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Helping children find joy in spontaneity

One of the most basic joys that we can learn from our kids is the joy of spontaneous delight, including jumping in a puddle.
One of the most basic joys that we can learn from our kids is the joy of spontaneous delight, including jumping in a puddle.

Editor’s note: Portions of this column come from the Eyres’ book "Teaching Your Children Joy," available to read online at

As the new year begins, maybe we parents and grandparents need to resolve to be more childlike — and to have more spontaneous joy with our children. One of the most basic joys that we can learn from our kids is the joy of spontaneous delight.

There is often a paradox in adult minds. On one hand, we admire spontaneity — we speak of the free spirit, the unconventional, with at least a lingering trickle of envy. On the other hand, we associate maturity with words like sophistication, reserve and properness. Parents too often convey the inhibitions of "the other hand" to their children. How many times have you seen a parent give a brow-furrowed look of scorn to a child whose spontaneous delight and enthusiasm were "socially improper"? We let our own inferiorities stamp out the spontaneity in our children, and we let our schools and institutions do the same thing. If we are not careful, it becomes harder to preserve and protect in our children the joys they were born with.

The key method for preserving this joy is encouragement and reinforcement. Children will repeat what they are praised for.

There are many ways to encourage and sanction a particular behavior, but perhaps the best way of all is by participating in that particular behavior yourself. And perhaps the great benefit of preserving the natural spontaneity of children is that we may recapture some of it in ourselves. Here are some specific suggestions:

Get excited with children. Swallow your sophistication and be a child with them. When they say, "Oh, look!" you say, "Wow, yes!" Don't say, "Calm down, son," or "Not here, dear." Emote with them, and let them be your teachers. They are the experts in spontaneity, so do what they do. Live in the moment with them.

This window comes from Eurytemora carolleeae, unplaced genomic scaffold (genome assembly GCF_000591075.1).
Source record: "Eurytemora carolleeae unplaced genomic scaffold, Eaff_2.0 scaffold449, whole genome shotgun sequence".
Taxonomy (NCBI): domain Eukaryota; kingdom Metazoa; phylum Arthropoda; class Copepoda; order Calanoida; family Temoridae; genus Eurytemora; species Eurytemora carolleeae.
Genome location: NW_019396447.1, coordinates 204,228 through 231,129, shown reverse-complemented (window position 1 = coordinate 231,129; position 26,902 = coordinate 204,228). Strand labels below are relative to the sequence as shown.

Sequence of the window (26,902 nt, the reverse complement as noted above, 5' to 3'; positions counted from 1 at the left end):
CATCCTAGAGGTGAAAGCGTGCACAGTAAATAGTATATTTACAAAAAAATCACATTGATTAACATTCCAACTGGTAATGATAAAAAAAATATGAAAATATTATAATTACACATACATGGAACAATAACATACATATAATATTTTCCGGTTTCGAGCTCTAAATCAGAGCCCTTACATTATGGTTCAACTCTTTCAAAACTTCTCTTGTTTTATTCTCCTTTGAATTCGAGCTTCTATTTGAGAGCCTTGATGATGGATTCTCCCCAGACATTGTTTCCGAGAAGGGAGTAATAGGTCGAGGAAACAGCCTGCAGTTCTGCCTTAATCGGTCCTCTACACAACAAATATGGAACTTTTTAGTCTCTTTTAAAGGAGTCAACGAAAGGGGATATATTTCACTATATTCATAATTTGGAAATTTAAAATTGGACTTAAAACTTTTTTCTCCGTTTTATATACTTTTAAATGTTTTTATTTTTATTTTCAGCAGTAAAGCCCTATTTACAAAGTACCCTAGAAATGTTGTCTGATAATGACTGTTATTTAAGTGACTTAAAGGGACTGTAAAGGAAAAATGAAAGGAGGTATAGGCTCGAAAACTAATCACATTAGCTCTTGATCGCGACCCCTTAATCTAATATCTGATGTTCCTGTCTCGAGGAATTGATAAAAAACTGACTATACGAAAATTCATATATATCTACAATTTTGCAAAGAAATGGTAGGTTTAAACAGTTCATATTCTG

Help them relive spontaneous joy moments by remembering. "Remember when we saw the bird pulling up the worm, Saydi? Wasn't that great?" "Remember at the picnic when the grasshopper jumped into the potato salad? Didn't we laugh hard?"

Do spontaneous things with them. "Josh, your mom looks tired. Let's put her to bed for a nap, and you and I will fix dinner."

Make spontaneity a high priority. Place enough value on spontaneity that you let it happen even if it's a little inconvenient. When the days get warmer, suppose you are walking outside on a warm summer afternoon and you spot your 2-year-old stomping with delight in his first puddle. Resist the urge to yank him out with a, "No!" Take off his shoes and let him do it. (Or even better, take off your shoes and do it with him.)

Put new surprises into old fairy tales. It's amazing what delight the mixing of two familiar fairy tales can cause. "While the three bears were walking in the woods, they heard a funny little man singing a song: 'They'll never guess that Rumpelstiltskin is my name.'"

Do things with children that are a little silly and that show how acceptable it is to enjoy unexpected things. Put a mitten on the doorknob and "shake hands" with the door. Get up and do a little dance when the music and the mood hit you.

Engage in the kind of play that produces exciting and unpredictable results. Blow bubbles with a straw (in a glass of soapy water or in the tub at bath time). Finger paint with thick paint. Let the children mix colors. Let them try it with their feet. Play in water with empty plastic bottles, straws or funnels.

Finger paint with shaving cream. Squirt a small amount of aerosol shaving cream on a smooth surface or table in front of each child and sprinkle on a little red powdered tempera paint. Let the children spread it around with their fingers or whole hands. Then sprinkle on a little blue and yellow tempera paint in different places so they can mix colors and see what happens.

Pop popcorn without a lid. Spread a sheet on the floor and put a hot-air popcorn popper in the center of the sheet. Ask the children, "What do you think will happen if I take off the lid?" Instruct them not to touch the hot kernels of popped corn. Don't inhibit the children's squealing and laughter.

Get in the habit of being a little silly with small children. It will reinforce their joy, and it might loosen you up a little and help you get back in touch with your own inner child.